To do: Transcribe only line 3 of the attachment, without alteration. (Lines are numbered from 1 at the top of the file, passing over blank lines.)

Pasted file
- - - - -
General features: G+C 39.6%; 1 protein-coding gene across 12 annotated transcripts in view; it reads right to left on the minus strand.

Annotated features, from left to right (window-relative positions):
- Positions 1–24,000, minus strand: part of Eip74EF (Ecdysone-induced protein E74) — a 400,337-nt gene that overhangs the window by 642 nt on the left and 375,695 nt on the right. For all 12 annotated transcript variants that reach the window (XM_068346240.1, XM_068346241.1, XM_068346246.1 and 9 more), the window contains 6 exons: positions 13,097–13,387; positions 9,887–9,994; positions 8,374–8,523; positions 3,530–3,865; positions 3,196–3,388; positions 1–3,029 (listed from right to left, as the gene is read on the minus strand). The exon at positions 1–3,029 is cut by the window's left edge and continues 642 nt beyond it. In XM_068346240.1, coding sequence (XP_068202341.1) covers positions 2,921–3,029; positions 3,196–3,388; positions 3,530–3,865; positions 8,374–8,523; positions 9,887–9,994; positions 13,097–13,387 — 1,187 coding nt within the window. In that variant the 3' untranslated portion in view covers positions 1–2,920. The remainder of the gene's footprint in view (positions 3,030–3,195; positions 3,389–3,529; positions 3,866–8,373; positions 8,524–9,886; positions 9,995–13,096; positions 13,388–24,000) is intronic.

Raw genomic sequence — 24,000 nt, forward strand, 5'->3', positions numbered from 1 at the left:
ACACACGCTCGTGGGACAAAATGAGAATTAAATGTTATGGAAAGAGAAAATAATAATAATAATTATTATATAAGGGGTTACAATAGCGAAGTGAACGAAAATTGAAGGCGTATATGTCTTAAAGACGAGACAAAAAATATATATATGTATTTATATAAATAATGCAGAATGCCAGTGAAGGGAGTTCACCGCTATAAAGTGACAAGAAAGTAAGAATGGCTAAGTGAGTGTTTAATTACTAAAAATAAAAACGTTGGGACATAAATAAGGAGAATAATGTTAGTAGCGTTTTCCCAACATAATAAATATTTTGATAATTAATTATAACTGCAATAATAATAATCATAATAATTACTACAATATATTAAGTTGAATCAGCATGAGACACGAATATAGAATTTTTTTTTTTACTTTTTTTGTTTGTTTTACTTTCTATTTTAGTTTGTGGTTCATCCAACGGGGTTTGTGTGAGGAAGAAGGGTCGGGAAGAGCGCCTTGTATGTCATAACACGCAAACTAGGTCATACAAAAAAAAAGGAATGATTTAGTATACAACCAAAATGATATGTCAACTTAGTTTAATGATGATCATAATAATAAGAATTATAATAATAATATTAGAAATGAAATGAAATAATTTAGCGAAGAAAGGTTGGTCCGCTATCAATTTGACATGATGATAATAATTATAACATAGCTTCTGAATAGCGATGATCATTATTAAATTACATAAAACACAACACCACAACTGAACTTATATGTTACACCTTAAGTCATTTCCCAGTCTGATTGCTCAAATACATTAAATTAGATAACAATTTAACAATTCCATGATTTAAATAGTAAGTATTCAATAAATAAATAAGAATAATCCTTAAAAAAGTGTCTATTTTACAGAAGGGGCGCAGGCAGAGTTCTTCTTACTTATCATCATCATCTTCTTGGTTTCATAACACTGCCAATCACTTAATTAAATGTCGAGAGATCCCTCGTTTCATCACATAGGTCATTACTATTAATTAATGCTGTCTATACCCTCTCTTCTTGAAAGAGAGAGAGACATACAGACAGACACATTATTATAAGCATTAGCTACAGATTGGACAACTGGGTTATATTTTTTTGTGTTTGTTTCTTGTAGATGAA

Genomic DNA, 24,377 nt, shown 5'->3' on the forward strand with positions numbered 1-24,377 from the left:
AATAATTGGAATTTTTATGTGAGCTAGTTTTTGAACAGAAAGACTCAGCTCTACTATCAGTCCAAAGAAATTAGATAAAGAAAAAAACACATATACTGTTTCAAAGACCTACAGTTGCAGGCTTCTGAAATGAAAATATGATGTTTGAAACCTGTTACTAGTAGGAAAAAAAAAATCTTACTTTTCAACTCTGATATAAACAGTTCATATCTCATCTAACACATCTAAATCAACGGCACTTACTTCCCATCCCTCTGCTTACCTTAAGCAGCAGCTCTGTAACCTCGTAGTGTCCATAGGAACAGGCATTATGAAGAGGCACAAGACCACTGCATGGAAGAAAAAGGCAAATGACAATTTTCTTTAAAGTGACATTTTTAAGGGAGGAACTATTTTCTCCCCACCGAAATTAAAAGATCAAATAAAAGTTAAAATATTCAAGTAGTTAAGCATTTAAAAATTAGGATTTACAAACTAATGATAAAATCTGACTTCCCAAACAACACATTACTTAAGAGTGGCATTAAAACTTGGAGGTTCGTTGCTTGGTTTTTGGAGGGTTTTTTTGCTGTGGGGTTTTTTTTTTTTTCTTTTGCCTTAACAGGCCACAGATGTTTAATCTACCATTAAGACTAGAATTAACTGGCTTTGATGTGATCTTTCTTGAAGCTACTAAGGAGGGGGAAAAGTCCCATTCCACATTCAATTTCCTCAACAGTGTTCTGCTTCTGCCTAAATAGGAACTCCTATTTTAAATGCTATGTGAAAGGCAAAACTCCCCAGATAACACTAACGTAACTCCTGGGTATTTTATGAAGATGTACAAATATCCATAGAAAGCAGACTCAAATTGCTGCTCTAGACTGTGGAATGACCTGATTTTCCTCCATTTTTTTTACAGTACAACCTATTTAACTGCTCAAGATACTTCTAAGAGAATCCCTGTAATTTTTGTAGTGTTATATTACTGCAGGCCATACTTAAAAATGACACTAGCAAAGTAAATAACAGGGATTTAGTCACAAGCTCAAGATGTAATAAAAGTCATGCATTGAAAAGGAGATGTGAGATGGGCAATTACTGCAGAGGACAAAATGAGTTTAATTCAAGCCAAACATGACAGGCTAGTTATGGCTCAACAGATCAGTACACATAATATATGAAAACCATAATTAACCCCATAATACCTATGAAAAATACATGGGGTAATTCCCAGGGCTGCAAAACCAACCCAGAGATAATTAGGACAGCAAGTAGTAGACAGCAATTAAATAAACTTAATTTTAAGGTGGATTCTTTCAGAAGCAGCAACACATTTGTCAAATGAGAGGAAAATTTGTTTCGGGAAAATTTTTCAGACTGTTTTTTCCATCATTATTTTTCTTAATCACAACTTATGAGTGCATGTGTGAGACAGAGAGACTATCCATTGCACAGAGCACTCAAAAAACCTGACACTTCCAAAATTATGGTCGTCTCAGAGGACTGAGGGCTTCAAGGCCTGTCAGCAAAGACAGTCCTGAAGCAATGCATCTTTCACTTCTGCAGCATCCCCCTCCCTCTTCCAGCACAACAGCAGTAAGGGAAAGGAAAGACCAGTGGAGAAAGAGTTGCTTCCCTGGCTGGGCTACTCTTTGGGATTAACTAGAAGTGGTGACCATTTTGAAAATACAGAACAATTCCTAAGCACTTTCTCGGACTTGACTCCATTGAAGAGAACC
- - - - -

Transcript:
- Positions 1–24,000, minus strand: part of Eip74EF (Ecdysone-induced protein E74) — a 400,337-nt gene that overhangs the window by 642 nt on the left and 375,695 nt on the right. For all 12 annotated transcript variants that reach the window (XM_068346240.1, XM_068346241.1, XM_068346246.1 and 9 more), the window contains 6 exons: positions 13,097–13,387; positions 9,887–9,994; positions 8,374–8,523; positions 3,530–3,865; positions 3,196–3,388; positions 1–3,029 (listed from right to left, as the gene is read on the minus strand). The exon at positions 1–3,029 is cut by the window's left edge and continues 642 nt beyond it. In XM_068346240.1, coding sequence (XP_068202341.1) covers positions 2,921–3,029; positions 3,196–3,388; positions 3,530–3,865; positions 8,374–8,523; positions 9,887–9,994; positions 13,097–13,387 — 1,187 coding nt within the window. In that variant the 3' untranslated portion in view covers positions 1–2,920. The remainder of the gene's footprint in view (positions 3,030–3,195; positions 3,389–3,529; positions 3,866–8,373; positions 8,524–9,886; positions 9,995–13,096; positions 13,388–24,000) is intronic.